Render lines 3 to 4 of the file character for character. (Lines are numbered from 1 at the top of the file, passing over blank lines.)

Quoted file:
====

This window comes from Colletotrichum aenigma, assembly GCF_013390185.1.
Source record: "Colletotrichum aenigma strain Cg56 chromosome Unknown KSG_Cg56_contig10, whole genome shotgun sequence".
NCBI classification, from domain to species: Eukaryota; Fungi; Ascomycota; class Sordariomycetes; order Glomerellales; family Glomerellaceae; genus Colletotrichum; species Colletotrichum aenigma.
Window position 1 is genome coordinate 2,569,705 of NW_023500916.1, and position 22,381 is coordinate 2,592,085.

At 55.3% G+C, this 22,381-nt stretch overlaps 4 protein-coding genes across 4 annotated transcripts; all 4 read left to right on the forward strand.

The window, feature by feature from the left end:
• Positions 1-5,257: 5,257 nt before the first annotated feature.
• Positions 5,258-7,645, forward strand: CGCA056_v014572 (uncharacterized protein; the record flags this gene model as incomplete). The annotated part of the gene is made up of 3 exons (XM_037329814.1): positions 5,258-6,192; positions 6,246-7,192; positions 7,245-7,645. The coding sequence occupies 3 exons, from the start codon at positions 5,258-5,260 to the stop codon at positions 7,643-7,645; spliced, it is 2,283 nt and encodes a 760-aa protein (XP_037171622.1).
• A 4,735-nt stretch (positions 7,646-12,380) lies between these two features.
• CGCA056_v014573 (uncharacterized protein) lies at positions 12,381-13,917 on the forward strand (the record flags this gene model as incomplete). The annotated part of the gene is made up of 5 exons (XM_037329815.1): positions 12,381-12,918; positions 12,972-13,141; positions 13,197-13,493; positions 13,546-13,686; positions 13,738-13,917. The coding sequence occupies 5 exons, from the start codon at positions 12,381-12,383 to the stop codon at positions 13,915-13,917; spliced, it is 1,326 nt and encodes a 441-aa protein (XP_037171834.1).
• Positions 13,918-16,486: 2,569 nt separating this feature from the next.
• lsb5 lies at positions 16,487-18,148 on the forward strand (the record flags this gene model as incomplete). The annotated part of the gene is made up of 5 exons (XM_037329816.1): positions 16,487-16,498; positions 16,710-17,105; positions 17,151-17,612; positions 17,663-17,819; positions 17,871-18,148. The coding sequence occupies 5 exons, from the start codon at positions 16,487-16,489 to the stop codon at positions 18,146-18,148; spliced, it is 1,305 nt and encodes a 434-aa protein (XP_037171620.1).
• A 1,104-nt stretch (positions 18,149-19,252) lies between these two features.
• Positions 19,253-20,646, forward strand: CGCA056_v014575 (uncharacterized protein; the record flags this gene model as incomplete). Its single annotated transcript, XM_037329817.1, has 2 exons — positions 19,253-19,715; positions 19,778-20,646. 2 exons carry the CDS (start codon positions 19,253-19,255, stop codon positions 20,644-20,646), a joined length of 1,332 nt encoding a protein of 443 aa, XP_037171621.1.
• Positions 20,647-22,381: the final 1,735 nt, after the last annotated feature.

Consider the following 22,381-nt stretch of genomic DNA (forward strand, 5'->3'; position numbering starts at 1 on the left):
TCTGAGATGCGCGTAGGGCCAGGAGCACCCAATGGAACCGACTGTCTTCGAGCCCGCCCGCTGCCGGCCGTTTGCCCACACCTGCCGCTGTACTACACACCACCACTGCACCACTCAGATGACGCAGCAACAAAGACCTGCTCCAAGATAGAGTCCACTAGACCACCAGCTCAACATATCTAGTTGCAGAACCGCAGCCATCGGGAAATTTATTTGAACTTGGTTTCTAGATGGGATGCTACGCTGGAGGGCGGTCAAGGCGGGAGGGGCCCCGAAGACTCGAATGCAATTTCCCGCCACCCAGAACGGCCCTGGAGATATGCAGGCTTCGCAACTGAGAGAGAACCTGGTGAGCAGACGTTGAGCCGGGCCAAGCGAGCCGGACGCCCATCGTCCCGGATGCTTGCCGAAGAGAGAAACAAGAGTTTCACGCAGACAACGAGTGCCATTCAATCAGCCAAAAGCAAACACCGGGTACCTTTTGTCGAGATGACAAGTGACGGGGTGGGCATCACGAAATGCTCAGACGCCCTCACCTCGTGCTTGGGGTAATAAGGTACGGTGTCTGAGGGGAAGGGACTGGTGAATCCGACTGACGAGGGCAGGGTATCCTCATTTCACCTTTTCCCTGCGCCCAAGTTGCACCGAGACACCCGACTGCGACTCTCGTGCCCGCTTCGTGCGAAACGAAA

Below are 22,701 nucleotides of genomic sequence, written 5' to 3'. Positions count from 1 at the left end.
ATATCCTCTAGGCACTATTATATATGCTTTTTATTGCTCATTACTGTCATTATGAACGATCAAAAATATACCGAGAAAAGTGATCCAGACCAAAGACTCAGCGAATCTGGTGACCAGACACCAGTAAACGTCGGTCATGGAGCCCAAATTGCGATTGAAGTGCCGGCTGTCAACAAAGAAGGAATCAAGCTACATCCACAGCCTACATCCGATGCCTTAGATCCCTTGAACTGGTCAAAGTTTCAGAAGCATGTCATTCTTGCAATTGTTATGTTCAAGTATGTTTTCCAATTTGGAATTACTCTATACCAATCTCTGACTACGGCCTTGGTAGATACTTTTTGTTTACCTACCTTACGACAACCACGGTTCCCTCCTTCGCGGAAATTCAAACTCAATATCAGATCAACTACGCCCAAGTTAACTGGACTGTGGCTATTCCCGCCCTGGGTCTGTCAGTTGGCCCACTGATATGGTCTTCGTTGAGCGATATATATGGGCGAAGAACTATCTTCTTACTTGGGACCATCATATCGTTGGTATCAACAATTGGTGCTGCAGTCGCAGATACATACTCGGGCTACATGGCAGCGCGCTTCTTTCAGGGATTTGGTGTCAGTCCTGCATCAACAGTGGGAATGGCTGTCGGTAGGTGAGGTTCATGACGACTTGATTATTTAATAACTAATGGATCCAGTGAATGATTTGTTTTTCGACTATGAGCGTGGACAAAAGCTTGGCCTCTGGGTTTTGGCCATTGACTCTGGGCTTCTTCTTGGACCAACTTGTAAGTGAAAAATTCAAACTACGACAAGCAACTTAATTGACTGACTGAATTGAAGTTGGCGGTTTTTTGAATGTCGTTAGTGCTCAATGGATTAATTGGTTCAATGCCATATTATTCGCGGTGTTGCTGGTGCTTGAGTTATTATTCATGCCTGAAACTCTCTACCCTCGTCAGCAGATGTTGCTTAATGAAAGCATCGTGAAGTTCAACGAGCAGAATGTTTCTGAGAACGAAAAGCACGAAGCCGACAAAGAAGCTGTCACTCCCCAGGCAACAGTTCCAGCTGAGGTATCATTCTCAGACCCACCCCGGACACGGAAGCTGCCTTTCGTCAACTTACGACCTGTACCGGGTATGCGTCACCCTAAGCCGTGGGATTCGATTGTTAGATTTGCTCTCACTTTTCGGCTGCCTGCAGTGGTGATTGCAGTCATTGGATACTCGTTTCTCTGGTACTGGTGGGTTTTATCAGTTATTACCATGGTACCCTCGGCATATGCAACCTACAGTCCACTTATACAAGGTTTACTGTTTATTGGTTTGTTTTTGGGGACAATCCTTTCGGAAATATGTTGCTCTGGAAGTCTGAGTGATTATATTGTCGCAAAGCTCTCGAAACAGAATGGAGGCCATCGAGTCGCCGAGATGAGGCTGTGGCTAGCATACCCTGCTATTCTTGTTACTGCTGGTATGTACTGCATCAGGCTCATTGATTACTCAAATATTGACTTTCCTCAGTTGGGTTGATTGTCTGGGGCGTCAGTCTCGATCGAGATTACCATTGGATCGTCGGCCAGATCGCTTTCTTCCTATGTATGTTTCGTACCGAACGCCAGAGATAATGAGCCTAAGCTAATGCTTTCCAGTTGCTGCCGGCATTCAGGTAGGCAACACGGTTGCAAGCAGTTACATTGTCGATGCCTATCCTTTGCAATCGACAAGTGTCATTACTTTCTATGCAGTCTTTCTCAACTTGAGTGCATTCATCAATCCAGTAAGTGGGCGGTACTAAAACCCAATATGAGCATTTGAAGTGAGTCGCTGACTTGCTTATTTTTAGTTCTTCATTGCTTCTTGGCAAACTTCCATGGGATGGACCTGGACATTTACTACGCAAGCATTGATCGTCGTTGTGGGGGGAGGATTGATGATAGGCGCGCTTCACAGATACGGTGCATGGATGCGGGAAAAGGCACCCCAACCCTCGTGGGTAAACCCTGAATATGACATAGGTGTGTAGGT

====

NCBI classification, from domain to species: Eukaryota; Fungi; Ascomycota; class Sordariomycetes; order Glomerellales; family Glomerellaceae; genus Colletotrichum; species Colletotrichum aenigma.
Window position 1 is genome coordinate 2,569,705 of NW_023500916.1, and position 22,381 is coordinate 2,592,085.